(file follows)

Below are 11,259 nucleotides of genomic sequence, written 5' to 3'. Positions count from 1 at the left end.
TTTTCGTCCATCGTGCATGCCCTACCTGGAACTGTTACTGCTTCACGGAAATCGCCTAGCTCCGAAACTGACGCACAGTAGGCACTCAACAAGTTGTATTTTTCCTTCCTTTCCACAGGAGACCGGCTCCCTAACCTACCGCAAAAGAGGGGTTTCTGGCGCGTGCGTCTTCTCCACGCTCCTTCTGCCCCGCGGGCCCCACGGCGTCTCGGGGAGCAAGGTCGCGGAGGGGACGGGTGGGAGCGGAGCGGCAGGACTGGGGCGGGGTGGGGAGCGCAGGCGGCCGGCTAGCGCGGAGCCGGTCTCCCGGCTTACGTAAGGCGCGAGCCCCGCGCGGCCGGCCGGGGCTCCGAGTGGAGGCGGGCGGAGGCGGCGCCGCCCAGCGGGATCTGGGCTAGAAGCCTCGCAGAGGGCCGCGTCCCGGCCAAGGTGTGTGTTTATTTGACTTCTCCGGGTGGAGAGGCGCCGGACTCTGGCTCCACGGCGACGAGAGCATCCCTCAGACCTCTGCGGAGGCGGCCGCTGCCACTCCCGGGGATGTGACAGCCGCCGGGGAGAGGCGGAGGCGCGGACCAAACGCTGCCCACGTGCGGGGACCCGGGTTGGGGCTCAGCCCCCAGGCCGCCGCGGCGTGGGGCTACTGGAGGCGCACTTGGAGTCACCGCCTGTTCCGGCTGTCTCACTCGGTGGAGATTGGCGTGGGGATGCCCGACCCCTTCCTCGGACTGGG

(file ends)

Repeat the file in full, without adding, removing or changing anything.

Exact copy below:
Below are 11,259 nucleotides of genomic sequence, written 5' to 3'. Positions count from 1 at the left end.
TTTTCGTCCATCGTGCATGCCCTACCTGGAACTGTTACTGCTTCACGGAAATCGCCTAGCTCCGAAACTGACGCACAGTAGGCACTCAACAAGTTGTATTTTTCCTTCCTTTCCACAGGAGACCGGCTCCCTAACCTACCGCAAAAGAGGGGTTTCTGGCGCGTGCGTCTTCTCCACGCTCCTTCTGCCCCGCGGGCCCCACGGCGTCTCGGGGAGCAAGGTCGCGGAGGGGACGGGTGGGAGCGGAGCGGCAGGACTGGGGCGGGGTGGGGAGCGCAGGCGGCCGGCTAGCGCGGAGCCGGTCTCCCGGCTTACGTAAGGCGCGAGCCCCGCGCGGCCGGCCGGGGCTCCGAGTGGAGGCGGGCGGAGGCGGCGCCGCCCAGCGGGATCTGGGCTAGAAGCCTCGCAGAGGGCCGCGTCCCGGCCAAGGTGTGTGTTTATTTGACTTCTCCGGGTGGAGAGGCGCCGGACTCTGGCTCCACGGCGACGAGAGCATCCCTCAGACCTCTGCGGAGGCGGCCGCTGCCACTCCCGGGGATGTGACAGCCGCCGGGGAGAGGCGGAGGCGCGGACCAAACGCTGCCCACGTGCGGGGACCCGGGTTGGGGCTCAGCCCCCAGGCCGCCGCGGCGTGGGGCTACTGGAGGCGCACTTGGAGTCACCGCCTGTTCCGGCTGTCTCACTCGGTGGAGATTGGCGTGGGGATGCCCGACCCCTTCCTCGGACTGGG